# 4.2: Plate Count (Viable Count)

$$\newcommand{\vecs}[1]{\overset { \scriptstyle \rightharpoonup} {\mathbf{#1}} }$$

$$\newcommand{\vecd}[1]{\overset{-\!-\!\rightharpoonup}{\vphantom{a}\smash {#1}}}$$

$$\newcommand{\id}{\mathrm{id}}$$ $$\newcommand{\Span}{\mathrm{span}}$$

( \newcommand{\kernel}{\mathrm{null}\,}\) $$\newcommand{\range}{\mathrm{range}\,}$$

$$\newcommand{\RealPart}{\mathrm{Re}}$$ $$\newcommand{\ImaginaryPart}{\mathrm{Im}}$$

$$\newcommand{\Argument}{\mathrm{Arg}}$$ $$\newcommand{\norm}[1]{\| #1 \|}$$

$$\newcommand{\inner}[2]{\langle #1, #2 \rangle}$$

$$\newcommand{\Span}{\mathrm{span}}$$

$$\newcommand{\id}{\mathrm{id}}$$

$$\newcommand{\Span}{\mathrm{span}}$$

$$\newcommand{\kernel}{\mathrm{null}\,}$$

$$\newcommand{\range}{\mathrm{range}\,}$$

$$\newcommand{\RealPart}{\mathrm{Re}}$$

$$\newcommand{\ImaginaryPart}{\mathrm{Im}}$$

$$\newcommand{\Argument}{\mathrm{Arg}}$$

$$\newcommand{\norm}[1]{\| #1 \|}$$

$$\newcommand{\inner}[2]{\langle #1, #2 \rangle}$$

$$\newcommand{\Span}{\mathrm{span}}$$ $$\newcommand{\AA}{\unicode[.8,0]{x212B}}$$

$$\newcommand{\vectorA}[1]{\vec{#1}} % arrow$$

$$\newcommand{\vectorAt}[1]{\vec{\text{#1}}} % arrow$$

$$\newcommand{\vectorB}[1]{\overset { \scriptstyle \rightharpoonup} {\mathbf{#1}} }$$

$$\newcommand{\vectorC}[1]{\textbf{#1}}$$

$$\newcommand{\vectorD}[1]{\overrightarrow{#1}}$$

$$\newcommand{\vectorDt}[1]{\overrightarrow{\text{#1}}}$$

$$\newcommand{\vectE}[1]{\overset{-\!-\!\rightharpoonup}{\vphantom{a}\smash{\mathbf {#1}}}}$$

$$\newcommand{\vecs}[1]{\overset { \scriptstyle \rightharpoonup} {\mathbf{#1}} }$$

$$\newcommand{\vecd}[1]{\overset{-\!-\!\rightharpoonup}{\vphantom{a}\smash {#1}}}$$

The number of bacteria in a given sample is usually too great to be counted directly. However, if the sample is serially diluted (see Fig. $$\PageIndex{1}$$) and then plated out on an agar surface in such a manner that single isolated bacteria form visible isolated colonies (see Fig. 2), the number of colonies can be used as a measure of the number of viable (living) cells in that known dilution. However, keep in mind that if the organism normally forms multiple cell arrangements, such as chains, the colony-forming unit may consist of a chain of bacteria rather than a single bacterium. In addition, some of the bacteria may be clumped together. Therefore, when doing the plate count technique, we generally say we are determining the number of Colony-Forming Units (CFUs) in that known dilution. By extrapolation, this number can in turn be used to calculate the number of CFUs in the original sample.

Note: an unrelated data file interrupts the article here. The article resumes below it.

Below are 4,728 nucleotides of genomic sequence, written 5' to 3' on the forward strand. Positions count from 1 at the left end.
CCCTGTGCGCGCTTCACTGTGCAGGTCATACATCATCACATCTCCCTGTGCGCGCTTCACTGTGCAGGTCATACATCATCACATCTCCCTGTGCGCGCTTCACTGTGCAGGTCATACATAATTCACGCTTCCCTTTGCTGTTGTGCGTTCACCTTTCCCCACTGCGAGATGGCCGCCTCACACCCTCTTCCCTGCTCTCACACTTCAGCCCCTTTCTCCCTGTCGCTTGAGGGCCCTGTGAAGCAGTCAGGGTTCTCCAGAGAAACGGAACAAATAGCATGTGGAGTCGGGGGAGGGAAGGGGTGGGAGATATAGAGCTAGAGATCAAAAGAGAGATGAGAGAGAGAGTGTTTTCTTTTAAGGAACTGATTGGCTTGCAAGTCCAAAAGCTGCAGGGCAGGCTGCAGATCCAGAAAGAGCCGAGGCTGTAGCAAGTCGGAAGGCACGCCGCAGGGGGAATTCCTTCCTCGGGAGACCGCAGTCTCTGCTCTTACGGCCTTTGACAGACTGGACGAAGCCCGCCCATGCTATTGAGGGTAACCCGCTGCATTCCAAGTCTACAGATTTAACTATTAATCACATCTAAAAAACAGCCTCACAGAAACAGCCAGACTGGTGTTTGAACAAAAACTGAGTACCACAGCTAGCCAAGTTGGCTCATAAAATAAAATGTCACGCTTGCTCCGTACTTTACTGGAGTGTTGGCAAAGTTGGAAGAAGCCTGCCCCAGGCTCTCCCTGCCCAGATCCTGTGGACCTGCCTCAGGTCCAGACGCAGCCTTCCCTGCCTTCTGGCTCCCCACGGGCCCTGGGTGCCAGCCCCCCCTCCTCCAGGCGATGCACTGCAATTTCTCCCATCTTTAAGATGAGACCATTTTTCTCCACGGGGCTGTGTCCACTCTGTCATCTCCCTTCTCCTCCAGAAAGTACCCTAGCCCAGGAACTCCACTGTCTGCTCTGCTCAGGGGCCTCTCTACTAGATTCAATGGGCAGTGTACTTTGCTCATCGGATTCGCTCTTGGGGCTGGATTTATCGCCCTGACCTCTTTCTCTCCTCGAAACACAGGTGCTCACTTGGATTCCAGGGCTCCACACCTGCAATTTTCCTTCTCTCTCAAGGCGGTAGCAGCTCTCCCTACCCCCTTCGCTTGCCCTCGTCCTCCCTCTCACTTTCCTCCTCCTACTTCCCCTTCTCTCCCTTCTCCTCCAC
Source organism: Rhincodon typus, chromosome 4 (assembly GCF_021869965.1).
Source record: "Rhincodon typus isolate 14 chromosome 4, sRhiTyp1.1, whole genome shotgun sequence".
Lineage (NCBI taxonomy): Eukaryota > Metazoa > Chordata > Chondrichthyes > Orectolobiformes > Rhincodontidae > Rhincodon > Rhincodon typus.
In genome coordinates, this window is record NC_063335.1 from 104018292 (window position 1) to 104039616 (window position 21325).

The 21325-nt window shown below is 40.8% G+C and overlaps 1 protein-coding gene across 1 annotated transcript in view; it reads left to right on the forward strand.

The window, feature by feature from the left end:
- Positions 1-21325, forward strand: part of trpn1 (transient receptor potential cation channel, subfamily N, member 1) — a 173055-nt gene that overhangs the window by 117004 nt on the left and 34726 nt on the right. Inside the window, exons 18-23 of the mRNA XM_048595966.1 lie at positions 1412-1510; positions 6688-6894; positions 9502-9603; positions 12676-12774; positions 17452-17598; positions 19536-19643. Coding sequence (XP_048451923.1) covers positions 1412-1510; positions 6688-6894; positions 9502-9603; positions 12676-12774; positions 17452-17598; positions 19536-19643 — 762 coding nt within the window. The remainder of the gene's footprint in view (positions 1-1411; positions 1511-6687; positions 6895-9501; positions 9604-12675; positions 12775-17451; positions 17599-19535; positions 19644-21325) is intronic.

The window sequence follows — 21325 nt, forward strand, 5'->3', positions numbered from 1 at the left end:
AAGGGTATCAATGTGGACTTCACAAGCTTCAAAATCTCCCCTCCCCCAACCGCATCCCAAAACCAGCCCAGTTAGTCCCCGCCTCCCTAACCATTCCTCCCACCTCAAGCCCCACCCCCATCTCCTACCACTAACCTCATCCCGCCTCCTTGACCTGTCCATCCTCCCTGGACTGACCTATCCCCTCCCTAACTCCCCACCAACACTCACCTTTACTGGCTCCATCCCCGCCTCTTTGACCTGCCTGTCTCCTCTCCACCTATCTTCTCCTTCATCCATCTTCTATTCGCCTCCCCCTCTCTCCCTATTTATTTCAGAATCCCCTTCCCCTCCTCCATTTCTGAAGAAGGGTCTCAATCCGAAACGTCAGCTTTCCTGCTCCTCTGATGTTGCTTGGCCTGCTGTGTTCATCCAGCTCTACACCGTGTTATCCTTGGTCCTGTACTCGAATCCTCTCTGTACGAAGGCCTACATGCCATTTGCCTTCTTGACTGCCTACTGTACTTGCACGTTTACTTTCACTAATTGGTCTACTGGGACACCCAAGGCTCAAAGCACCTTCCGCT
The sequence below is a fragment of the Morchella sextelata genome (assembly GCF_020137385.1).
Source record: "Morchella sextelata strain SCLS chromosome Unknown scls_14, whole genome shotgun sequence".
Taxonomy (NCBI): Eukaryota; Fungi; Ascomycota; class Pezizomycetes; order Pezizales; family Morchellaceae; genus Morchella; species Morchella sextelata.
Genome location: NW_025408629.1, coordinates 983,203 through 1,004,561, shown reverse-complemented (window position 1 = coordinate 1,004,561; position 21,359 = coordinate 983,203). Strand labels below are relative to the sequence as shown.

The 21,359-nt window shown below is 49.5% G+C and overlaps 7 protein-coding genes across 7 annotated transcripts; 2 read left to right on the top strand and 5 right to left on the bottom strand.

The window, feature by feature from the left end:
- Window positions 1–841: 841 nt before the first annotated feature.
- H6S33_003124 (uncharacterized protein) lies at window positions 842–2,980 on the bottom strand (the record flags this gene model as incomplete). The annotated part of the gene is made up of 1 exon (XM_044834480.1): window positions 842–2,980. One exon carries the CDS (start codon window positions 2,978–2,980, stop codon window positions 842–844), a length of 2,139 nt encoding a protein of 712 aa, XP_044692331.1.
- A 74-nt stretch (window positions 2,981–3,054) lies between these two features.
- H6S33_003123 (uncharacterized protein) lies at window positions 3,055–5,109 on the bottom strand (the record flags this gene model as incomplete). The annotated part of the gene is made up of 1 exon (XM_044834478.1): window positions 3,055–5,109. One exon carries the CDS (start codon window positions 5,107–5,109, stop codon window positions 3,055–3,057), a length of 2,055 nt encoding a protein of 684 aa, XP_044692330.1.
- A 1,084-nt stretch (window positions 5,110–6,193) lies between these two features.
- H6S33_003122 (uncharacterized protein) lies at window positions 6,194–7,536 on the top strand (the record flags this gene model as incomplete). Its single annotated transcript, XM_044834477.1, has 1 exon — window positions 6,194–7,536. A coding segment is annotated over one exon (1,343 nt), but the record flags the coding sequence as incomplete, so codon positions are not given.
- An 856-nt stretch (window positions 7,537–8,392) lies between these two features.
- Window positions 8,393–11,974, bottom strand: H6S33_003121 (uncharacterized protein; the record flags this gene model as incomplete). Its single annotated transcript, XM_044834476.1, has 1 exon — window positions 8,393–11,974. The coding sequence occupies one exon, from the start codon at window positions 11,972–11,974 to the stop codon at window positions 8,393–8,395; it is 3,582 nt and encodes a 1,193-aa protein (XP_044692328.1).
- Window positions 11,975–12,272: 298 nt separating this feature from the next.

Fig. $$\PageIndex{1}$$: Plate Count Dilution Procedure

Fig. $$\PageIndex{2}$$: Single Isolated Colonies Obtained During the Plate Count

(Copyright; Gary E. Kaiser, Ph.D. The Community College of Baltimore County, Catonsville Campus CC-BY-3.0)

Normally, the bacterial sample is diluted by factors of 10 and plated on agar. After incubation, the number of colonies on a dilution plate showing between 30 and 300 colonies (see Fig. $$\PageIndex{2}$$) is determined. A plate having 30-300 colonies is chosen because this range is considered statistically significant. If there are less than 30 colonies on the plate, small errors in dilution technique or the presence of a few contaminants will have a drastic effect on the final count. Likewise, if there are more than 300 colonies on the plate, there will be poor isolation and colonies will have grown together.

Generally, one wants to determine the number of CFUs per milliliter (ml) of sample. To find this, the number of colonies (on a plate having 30-300 colonies) is multiplied by the number of times the original ml of bacteria was diluted (the dilution factor of the plate counted). For example, if a plate containing a 1/1,000,000 dilution of the original ml of sample shows 150 colonies, then 150 represents 1/1,000,000 the number of CFUs present in the original ml. Therefore the number of CFUs per ml in the original sample is found by multiplying 150 x 1,000,000 as shown in the formula below:

The number of CFUs per ml of sample =

The number of colonies (30-300 plate) X

The dilution factor of the plate counted

In the case of the example above (see Fig. $$\PageIndex{3A}$$ and Fig. $$\PageIndex{3B}$$), 150 x 1,000,000 = 150,000,000 CFUs per ml. (1.5 X 102 X 106 = 1.5 X 108 in scientific notation.)

Fig. $$\PageIndex{3A}$$: Practice Plate Count Dilution Problem, Step 1

Fig. $$\PageIndex{3B}$$: Practice Plate Count Dilution Problem, Step 2

(Copyright; Gary E. Kaiser, Ph.D. The Community College of Baltimore County, Catonsville Campus CC-BY-3.0)

For a more accurate count it is advisable to plate each dilution in duplicate or triplicate and then find an average count.